Tech AD Todd Stansbury has felt frustration ‘like everybody else’

Georgia Tech athletic director Todd Stansbury.  (ALYSSA POINTER/ALYSSA.POINTER@AJC.COM)

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Georgia Tech athletic director Todd Stansbury. (ALYSSA POINTER/ALYSSA.POINTER@AJC.COM)

In a radio interview Wednesday, Georgia Tech athletic director Todd Stansbury said that he has felt the same frustration that many Yellow Jackets fans have experienced during the team’s 2-3 start, particularly its three-game losing streak.

“I hope I don’t have to remind people, but I’m an alumnus, too, and a former football player at Georgia Tech,” Stansbury said on the Chuck & Chernoff show on 680 the Fan. “So that when I see losses that we’ve had or when we’re putting balls on the turf or when we’re not covering on kickoffs, I feel it just like everybody else. I get it – frustration, anger, we’re better than that – I think our coaches feel that way. All the frustration that the fans have, we’re having internally, as well.”

The verbal expressions of that anger and frustration were what led Stansbury to send an e-mail last week to urge fans to continue supporting the team and to deem criticism of the team as counterproductive.

“My feeling was that, there’s obviously a lot of season left, especially prior to last week’s game, and I just felt like we needed to see how things play out before getting too hysterical,” said Stansbury, who is a weekly guest on the show. “And so I think with what happened last weekend (Tech’s win over Bowling Green), we’ve got a great opportunity going up to Louisville and we’ve got to take advantage of it.”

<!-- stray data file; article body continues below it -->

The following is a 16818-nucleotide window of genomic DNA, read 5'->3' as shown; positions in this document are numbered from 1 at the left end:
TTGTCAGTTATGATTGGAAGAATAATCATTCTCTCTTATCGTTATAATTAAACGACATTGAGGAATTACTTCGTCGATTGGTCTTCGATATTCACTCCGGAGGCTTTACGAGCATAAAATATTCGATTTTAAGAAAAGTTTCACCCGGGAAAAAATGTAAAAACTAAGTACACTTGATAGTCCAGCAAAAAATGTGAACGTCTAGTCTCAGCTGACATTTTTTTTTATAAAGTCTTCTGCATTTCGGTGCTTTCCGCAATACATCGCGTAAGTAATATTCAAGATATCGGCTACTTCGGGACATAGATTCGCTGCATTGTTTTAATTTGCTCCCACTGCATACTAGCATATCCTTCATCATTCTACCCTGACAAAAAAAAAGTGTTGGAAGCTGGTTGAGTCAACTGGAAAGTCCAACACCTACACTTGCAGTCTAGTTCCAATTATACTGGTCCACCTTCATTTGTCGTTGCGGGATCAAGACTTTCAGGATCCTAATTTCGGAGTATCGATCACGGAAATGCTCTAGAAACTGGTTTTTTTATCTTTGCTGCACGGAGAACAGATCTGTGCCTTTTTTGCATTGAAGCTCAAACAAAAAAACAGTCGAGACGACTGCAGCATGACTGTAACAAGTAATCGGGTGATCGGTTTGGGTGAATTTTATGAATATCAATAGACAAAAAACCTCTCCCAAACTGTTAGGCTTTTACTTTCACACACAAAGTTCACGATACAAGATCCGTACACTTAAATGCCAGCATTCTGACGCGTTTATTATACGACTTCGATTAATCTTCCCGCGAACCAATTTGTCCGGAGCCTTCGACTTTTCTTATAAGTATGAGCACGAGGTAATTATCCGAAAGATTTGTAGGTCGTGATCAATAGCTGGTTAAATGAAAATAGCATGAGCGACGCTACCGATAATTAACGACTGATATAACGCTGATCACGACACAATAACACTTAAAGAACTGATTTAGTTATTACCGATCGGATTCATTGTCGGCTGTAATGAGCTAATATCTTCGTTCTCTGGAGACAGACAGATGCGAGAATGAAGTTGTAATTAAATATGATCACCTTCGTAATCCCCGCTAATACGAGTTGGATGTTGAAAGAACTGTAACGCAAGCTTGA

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Stansbury was also asked about the possibility of adding majors or lowering Tech’s academics standards – two suggestions that fans have often had to help with Tech’s recruiting. Stansbury called that “recruiting hype.”

He proceeded to note that the Tech football team has been successful in the past even with the institute’s academic rigor and that he believed that can continue. He added his belief in what he referred to as “our secret sauce” – the professional success that Tech athletes have enjoyed five and 10 years after graduation. Part of Stansbury’s vision is to incorporate that post-sports success into Tech’s recruiting message.

“I definitely would not be interested in messing with that in any way, because in my mind, that is one of the things that we are recruiting to, and a lot of that has to do with the kind of majors that we have and the rigor of the program,” he said.